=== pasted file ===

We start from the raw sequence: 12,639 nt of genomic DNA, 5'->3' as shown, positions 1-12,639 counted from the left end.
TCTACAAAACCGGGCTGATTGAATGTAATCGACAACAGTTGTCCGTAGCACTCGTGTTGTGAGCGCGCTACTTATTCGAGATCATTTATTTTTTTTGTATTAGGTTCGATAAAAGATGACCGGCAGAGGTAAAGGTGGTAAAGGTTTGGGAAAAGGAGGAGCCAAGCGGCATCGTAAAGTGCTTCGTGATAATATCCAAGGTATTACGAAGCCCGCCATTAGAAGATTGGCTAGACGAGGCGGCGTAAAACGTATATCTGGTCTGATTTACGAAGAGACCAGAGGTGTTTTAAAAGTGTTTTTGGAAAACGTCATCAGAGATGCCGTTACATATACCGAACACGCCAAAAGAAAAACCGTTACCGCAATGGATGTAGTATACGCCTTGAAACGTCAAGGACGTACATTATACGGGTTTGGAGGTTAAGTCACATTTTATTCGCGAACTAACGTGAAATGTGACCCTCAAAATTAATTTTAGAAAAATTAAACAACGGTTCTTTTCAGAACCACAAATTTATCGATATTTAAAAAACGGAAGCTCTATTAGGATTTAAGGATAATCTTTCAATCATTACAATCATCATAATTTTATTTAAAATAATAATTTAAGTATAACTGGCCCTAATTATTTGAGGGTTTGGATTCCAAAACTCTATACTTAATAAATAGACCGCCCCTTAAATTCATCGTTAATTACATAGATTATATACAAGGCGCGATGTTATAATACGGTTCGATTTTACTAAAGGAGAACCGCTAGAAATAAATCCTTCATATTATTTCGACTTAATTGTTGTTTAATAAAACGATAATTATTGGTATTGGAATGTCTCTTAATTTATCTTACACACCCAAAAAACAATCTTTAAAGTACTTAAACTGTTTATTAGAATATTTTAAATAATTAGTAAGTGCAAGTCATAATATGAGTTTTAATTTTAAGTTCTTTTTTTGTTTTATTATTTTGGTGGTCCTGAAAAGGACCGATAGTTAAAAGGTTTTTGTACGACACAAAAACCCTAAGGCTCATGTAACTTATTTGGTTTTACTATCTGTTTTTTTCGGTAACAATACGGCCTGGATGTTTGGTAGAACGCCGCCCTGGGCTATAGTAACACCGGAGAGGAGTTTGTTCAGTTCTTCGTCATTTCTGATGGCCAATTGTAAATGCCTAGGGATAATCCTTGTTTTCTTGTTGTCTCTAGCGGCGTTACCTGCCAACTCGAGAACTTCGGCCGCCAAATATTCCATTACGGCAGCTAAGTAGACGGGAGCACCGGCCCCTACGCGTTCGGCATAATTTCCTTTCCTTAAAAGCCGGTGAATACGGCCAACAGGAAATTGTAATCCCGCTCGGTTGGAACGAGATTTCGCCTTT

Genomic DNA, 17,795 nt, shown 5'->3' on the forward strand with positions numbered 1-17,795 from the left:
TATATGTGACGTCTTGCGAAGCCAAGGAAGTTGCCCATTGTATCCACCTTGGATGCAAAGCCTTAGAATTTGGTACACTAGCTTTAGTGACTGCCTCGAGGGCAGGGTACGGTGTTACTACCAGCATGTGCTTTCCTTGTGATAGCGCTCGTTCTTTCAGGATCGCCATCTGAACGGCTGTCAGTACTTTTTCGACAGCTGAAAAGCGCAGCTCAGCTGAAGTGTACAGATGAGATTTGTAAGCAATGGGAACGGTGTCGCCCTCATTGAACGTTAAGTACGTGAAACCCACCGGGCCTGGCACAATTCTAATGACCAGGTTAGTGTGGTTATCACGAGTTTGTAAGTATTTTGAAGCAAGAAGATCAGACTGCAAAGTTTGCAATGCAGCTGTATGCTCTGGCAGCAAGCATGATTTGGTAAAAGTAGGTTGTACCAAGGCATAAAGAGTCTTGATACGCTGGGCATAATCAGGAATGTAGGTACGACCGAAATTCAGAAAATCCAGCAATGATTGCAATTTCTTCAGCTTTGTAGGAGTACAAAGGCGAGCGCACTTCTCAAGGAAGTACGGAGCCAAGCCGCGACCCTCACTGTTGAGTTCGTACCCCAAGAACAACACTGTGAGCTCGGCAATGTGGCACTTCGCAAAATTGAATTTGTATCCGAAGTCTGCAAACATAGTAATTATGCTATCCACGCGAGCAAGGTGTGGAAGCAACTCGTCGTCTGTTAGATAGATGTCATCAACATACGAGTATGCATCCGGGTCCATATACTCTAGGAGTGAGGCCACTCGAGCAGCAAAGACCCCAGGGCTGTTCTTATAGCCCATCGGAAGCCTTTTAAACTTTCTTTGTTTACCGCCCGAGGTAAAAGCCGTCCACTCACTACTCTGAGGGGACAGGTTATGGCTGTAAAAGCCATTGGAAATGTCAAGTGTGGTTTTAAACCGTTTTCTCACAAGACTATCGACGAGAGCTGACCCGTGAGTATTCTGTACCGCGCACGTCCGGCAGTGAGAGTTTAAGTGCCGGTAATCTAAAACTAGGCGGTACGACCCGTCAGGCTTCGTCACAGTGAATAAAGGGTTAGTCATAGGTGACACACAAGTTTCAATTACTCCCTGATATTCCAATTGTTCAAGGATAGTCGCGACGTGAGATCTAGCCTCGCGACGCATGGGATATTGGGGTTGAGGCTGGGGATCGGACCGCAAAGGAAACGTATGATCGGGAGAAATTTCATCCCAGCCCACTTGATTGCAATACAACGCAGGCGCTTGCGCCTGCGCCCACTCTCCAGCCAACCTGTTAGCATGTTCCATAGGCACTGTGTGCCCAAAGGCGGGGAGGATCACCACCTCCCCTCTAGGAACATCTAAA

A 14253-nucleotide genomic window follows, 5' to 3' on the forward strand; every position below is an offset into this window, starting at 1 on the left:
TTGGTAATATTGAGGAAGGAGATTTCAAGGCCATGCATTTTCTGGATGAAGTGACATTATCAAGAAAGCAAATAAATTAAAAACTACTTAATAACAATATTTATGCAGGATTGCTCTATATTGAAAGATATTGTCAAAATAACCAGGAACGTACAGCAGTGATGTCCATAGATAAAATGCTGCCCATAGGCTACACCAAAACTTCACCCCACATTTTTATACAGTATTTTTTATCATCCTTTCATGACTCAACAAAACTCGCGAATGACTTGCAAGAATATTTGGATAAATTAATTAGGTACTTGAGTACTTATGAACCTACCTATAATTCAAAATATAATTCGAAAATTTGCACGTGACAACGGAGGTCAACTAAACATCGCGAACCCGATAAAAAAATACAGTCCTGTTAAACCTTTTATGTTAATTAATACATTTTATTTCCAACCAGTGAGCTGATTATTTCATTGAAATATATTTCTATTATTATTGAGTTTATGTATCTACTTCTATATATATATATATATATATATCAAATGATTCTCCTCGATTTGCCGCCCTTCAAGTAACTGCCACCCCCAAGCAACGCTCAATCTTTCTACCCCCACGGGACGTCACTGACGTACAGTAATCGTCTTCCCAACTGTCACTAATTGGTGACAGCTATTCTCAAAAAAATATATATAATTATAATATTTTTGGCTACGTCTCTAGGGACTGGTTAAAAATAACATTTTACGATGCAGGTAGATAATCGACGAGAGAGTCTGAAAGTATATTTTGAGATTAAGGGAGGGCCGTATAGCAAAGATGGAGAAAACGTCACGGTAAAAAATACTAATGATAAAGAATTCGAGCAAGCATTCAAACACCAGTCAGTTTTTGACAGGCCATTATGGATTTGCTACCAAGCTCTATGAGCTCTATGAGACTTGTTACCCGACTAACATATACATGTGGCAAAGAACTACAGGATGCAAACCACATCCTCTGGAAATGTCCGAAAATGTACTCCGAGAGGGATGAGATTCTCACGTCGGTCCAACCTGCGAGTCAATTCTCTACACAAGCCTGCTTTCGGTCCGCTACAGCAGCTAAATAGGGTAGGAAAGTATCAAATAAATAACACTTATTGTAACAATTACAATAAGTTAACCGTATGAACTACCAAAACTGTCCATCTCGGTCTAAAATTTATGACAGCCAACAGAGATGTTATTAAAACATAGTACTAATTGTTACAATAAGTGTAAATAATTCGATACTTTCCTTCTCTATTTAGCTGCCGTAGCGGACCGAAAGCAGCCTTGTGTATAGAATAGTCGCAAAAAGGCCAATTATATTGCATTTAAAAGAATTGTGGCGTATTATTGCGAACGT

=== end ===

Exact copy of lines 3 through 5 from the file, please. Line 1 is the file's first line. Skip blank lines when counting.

Genomic DNA, 17,795 nt, shown 5'->3' on the forward strand with positions numbered 1-17,795 from the left:
TATATGTGACGTCTTGCGAAGCCAAGGAAGTTGCCCATTGTATCCACCTTGGATGCAAAGCCTTAGAATTTGGTACACTAGCTTTAGTGACTGCCTCGAGGGCAGGGTACGGTGTTACTACCAGCATGTGCTTTCCTTGTGATAGCGCTCGTTCTTTCAGGATCGCCATCTGAACGGCTGTCAGTACTTTTTCGACAGCTGAAAAGCGCAGCTCAGCTGAAGTGTACAGATGAGATTTGTAAGCAATGGGAACGGTGTCGCCCTCATTGAACGTTAAGTACGTGAAACCCACCGGGCCTGGCACAATTCTAATGACCAGGTTAGTGTGGTTATCACGAGTTTGTAAGTATTTTGAAGCAAGAAGATCAGACTGCAAAGTTTGCAATGCAGCTGTATGCTCTGGCAGCAAGCATGATTTGGTAAAAGTAGGTTGTACCAAGGCATAAAGAGTCTTGATACGCTGGGCATAATCAGGAATGTAGGTACGACCGAAATTCAGAAAATCCAGCAATGATTGCAATTTCTTCAGCTTTGTAGGAGTACAAAGGCGAGCGCACTTCTCAAGGAAGTACGGAGCCAAGCCGCGACCCTCACTGTTGAGTTCGTACCCCAAGAACAACACTGTGAGCTCGGCAATGTGGCACTTCGCAAAATTGAATTTGTATCCGAAGTCTGCAAACATAGTAATTATGCTATCCACGCGAGCAAGGTGTGGAAGCAACTCGTCGTCTGTTAGATAGATGTCATCAACATACGAGTATGCATCCGGGTCCATATACTCTAGGAGTGAGGCCACTCGAGCAGCAAAGACCCCAGGGCTGTTCTTATAGCCCATCGGAAGCCTTTTAAACTTTCTTTGTTTACCGCCCGAGGTAAAAGCCGTCCACTCACTACTCTGAGGGGACAGGTTATGGCTGTAAAAGCCATTGGAAATGTCAAGTGTGGTTTTAAACCGTTTTCTCACAAGACTATCGACGAGAGCTGACCCGTGAGTATTCTGTACCGCGCACGTCCGGCAGTGAGAGTTTAAGTGCCGGTAATCTAAAACTAGGCGGTACGACCCGTCAGGCTTCGTCACAGTGAATAAAGGGTTAGTCATAGGTGACACACAAGTTTCAATTACTCCCTGATATTCCAATTGTTCAAGGATAGTCGCGACGTGAGATCTAGCCTCGCGACGCATGGGATATTGGGGTTGAGGCTGGGGATCGGACCGCAAAGGAAACGTATGATCGGGAGAAATTTCATCCCAGCCCACTTGATTGCAATACAACGCAGGCGCTTGCGCCTGCGCCCACTCTCCAGCCAACCTGTTAGCATGTTCCATAGGCACTGTGTGCCCAAAGGCGGGGAGGATCACCACCTCCCCTCTAGGAACATCTAAA

A 14253-nucleotide genomic window follows, 5' to 3' on the forward strand; every position below is an offset into this window, starting at 1 on the left: